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Og

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King of Bashan, according to Rabbinical mythology, was an antediluvian giant, saved from the flood by climbing on the roof of the ark. After the passage of the Red Sea, Moses first conquered Sihon, and then advanced against the giant Og (whose bedstead, made of iron, was above 15 feet long and nearly 7 feet broad, Deut. iii. 11). The Rabbins say that Og plucked up a mountain to hurl at the Israelites, but he got so entangled with his burden, that Moses was able to kill him without much difficulty.

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Entry taken from Dictionary of Phrase and Fable, edited by the Rev. E. Cobham Brewer, LL.D. and revised in 1895.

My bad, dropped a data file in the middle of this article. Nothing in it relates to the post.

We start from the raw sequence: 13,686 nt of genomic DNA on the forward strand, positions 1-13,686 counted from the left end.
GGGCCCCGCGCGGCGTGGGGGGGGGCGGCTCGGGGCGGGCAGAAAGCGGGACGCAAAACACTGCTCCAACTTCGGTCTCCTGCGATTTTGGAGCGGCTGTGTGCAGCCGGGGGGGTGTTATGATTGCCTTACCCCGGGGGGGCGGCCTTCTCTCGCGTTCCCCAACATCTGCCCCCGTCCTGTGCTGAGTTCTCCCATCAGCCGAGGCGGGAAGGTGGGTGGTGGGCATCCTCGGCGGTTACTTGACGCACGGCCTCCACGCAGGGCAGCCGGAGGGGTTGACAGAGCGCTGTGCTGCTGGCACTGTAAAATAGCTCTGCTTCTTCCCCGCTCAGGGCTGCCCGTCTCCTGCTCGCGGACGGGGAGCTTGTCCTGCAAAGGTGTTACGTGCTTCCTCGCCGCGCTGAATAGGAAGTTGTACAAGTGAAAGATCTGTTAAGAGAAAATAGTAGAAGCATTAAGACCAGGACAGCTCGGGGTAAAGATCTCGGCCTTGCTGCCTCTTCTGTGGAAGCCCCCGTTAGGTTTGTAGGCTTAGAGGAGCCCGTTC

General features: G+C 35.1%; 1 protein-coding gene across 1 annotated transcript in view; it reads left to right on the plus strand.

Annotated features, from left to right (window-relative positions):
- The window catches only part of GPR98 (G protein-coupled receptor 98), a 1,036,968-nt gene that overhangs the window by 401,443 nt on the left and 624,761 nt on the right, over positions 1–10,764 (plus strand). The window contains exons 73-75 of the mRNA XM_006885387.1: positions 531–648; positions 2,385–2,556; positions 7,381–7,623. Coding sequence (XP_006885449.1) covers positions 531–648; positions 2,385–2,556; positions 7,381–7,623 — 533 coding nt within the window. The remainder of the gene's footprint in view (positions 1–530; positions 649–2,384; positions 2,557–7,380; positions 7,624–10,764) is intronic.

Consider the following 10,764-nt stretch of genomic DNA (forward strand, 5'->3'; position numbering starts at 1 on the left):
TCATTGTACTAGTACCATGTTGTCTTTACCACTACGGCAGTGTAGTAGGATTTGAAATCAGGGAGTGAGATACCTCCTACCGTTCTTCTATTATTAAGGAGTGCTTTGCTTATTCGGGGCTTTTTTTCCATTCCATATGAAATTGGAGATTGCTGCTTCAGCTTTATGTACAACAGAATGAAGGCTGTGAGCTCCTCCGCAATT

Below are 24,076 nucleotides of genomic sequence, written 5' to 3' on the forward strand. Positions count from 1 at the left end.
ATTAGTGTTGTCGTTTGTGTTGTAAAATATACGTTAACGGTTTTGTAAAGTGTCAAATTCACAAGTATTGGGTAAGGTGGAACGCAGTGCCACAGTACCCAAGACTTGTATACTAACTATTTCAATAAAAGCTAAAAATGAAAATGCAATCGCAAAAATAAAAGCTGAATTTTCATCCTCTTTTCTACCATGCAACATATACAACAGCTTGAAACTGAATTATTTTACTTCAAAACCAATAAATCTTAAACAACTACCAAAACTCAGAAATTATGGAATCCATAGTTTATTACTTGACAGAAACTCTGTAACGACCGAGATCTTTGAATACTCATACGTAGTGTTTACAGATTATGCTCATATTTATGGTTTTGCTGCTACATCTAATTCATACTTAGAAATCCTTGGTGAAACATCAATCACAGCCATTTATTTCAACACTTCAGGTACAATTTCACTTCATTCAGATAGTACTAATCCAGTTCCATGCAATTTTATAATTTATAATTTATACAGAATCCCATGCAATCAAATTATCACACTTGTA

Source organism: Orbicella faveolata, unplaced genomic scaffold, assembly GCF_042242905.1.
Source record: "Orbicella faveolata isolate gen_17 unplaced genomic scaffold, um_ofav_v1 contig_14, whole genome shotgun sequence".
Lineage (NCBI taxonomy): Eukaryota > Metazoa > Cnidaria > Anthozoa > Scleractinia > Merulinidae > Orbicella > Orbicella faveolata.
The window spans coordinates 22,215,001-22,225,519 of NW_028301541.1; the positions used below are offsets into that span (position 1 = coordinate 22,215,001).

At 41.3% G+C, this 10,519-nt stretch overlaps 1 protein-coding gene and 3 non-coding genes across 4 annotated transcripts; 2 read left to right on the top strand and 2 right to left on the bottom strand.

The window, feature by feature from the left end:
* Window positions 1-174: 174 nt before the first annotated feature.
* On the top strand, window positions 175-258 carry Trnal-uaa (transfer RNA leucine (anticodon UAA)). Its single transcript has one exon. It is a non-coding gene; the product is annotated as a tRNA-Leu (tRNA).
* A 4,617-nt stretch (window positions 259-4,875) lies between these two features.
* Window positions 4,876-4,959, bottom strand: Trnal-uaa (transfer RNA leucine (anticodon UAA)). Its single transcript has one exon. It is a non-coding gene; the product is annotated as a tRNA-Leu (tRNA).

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Odyssey
Œdipus
Œil
Œil de Bœuf (L)
Off (Saxon, of; Latin, ab, from, away)
Off-hand
Off his Head
Off the Hooks
Off with his Head! So much for Buckingham!
Offa’s Dyke
Og
Og
Oghams
Oghris
Ogier the Dane
Ogleby (Lord)
Ogres
OGroat
Ogygian Deluge
Oi Polloi
Oignement de Bretaigne (French)

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(6) Giants of Real Life